Entrepreneurs don’t have a special gene for risk—they come from families with money

Originally posted on Quartz:

We’re in an era of the cult of the entrepreneur. We analyze the Tory Burches and Evan Spiegels of the world looking for a magic formula or set of personality traits that lead to success. Entrepreneurship is on the rise, and more students coming out of business schools are choosing startup life over Wall Street.

But what often gets lost in these conversations is that the most common shared trait among entrepreneurs is access to financial capital—family money, an inheritance, or a pedigree and connections that allow for access to financial stability. While it seems that entrepreneurs tend to have an admirable penchant for risk, it’s usually that access to money which allows them to take risks.

And this is a key advantage: When basic needs are met, it’s easier to be creative; when you know you have a safety net, you are more willing to take…

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What caffeine does to your brain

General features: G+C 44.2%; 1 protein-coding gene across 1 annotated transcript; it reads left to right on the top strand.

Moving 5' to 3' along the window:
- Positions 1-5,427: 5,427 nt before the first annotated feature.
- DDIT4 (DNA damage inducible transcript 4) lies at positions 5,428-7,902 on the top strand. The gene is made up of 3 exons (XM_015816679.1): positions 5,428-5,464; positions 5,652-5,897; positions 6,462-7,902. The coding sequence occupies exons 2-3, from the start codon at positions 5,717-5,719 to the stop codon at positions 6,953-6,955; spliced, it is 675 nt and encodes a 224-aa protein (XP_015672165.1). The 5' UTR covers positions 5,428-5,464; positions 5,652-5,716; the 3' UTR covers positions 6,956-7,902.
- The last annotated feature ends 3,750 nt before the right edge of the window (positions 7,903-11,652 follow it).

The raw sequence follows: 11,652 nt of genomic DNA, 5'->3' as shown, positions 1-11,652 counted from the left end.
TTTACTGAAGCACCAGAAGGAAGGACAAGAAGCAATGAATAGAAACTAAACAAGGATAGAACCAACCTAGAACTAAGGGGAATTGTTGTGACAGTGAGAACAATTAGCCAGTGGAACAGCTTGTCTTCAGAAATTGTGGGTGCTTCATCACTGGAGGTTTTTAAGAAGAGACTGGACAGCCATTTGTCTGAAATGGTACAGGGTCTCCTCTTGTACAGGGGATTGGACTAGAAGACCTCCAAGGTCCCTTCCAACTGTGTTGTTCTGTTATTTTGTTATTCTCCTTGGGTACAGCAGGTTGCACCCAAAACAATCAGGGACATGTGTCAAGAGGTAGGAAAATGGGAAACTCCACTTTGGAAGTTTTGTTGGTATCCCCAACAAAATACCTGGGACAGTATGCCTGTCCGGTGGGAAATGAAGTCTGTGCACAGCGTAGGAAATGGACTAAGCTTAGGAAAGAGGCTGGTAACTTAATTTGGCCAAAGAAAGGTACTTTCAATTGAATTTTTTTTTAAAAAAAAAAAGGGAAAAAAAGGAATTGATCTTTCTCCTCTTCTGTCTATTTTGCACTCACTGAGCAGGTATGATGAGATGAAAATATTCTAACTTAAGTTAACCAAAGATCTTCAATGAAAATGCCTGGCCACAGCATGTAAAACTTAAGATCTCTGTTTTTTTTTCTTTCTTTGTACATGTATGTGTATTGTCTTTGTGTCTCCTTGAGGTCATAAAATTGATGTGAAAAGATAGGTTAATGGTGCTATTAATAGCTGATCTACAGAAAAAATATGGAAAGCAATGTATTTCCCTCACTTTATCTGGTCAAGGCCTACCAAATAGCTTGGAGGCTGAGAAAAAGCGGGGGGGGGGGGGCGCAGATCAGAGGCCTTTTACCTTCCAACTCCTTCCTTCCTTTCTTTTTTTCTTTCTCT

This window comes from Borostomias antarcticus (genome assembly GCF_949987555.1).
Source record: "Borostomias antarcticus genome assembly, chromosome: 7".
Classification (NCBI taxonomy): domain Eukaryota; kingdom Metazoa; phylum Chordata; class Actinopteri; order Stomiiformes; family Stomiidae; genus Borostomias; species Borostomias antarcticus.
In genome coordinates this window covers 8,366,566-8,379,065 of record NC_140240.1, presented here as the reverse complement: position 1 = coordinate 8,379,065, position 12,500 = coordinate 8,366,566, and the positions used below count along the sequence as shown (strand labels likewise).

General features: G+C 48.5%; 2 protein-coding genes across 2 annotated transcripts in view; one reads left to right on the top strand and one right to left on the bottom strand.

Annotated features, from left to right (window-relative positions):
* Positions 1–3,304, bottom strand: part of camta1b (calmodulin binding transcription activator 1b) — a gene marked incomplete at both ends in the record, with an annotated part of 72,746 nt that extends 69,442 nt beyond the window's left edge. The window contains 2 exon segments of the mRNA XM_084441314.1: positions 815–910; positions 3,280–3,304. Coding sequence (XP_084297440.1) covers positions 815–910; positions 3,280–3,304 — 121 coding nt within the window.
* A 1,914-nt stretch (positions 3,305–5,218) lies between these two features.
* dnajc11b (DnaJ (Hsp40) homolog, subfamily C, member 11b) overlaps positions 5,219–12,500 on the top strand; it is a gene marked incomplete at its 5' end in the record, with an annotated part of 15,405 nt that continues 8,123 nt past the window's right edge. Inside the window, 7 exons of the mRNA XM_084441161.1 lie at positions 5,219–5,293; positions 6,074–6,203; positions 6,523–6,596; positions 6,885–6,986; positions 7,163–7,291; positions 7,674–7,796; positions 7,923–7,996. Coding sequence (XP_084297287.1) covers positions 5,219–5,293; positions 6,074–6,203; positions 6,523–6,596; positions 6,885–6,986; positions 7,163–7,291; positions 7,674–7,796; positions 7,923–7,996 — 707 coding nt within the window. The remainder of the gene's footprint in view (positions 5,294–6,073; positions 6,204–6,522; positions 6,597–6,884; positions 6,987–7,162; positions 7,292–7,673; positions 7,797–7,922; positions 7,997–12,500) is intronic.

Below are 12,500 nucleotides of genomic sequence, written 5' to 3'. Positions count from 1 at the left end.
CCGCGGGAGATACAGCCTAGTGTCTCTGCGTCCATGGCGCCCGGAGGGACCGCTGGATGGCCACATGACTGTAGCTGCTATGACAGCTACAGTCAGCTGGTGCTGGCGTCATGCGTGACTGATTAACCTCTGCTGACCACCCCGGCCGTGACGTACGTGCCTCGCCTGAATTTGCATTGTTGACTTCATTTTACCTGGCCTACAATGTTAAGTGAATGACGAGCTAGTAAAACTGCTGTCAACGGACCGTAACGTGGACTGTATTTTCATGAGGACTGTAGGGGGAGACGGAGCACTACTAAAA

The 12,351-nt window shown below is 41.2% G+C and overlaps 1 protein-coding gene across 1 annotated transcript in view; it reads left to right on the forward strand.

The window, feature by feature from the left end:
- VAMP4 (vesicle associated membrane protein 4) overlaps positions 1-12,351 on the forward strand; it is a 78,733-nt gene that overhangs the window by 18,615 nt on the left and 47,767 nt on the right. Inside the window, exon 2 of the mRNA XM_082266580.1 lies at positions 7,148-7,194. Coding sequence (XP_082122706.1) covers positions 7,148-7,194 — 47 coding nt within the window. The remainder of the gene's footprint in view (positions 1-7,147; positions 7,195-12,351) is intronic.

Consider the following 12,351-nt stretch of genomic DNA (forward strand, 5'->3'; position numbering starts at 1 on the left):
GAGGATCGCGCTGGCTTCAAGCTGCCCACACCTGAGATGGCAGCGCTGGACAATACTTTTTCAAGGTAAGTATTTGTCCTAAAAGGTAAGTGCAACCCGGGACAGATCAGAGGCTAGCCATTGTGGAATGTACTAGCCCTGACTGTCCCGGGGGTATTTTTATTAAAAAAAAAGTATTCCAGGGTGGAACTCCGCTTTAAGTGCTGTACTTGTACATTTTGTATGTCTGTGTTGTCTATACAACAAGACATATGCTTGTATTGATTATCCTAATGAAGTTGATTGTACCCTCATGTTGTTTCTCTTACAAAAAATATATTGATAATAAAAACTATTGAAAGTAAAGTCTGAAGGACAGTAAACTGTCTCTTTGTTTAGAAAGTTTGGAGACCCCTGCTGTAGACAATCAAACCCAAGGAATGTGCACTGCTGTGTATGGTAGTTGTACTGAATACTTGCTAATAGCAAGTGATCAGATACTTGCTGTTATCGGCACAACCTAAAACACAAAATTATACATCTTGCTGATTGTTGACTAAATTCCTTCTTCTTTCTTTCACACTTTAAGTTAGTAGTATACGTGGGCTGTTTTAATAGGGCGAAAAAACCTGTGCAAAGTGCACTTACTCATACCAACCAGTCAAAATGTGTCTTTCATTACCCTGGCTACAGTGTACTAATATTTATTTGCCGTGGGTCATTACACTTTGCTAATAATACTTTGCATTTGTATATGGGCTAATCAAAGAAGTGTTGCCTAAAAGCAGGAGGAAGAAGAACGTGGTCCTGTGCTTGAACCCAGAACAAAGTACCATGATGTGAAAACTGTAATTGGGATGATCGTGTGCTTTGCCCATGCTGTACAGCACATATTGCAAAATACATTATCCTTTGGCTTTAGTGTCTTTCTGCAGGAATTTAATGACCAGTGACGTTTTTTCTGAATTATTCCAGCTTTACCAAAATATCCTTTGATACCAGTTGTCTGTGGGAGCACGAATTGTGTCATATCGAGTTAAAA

Originally posted on Fusion:

It’s 6:30 am. Your alarm rings. You hit snooze a couple of times, and then a miracle happens. The sweet smell of coffee comes wafting into your room. It’s the motivation you need to emerge from your warm bed.

Those commercials were right; it’s the best part of waking up. Almost two-thirds of American adults drink coffee on a daily basis, according to research from the National Coffee Association, a trade group. I’m one of those people who just isn’t a whole person until after that morning jolt.

The active ingredient in coffee is caffeine, the most widely used psychoactive drug in the world. The New York Times dubbed it America’s favorite drug in 1991, and that doesn’t seem to have changed. Nine out of 10 people in the U.S. get their caffeine fix through coffee, tea, weight-loss pills, sodas, chocolate, energy drinks or supplements, according to National Institute on Drug Abuse. Unlike other…

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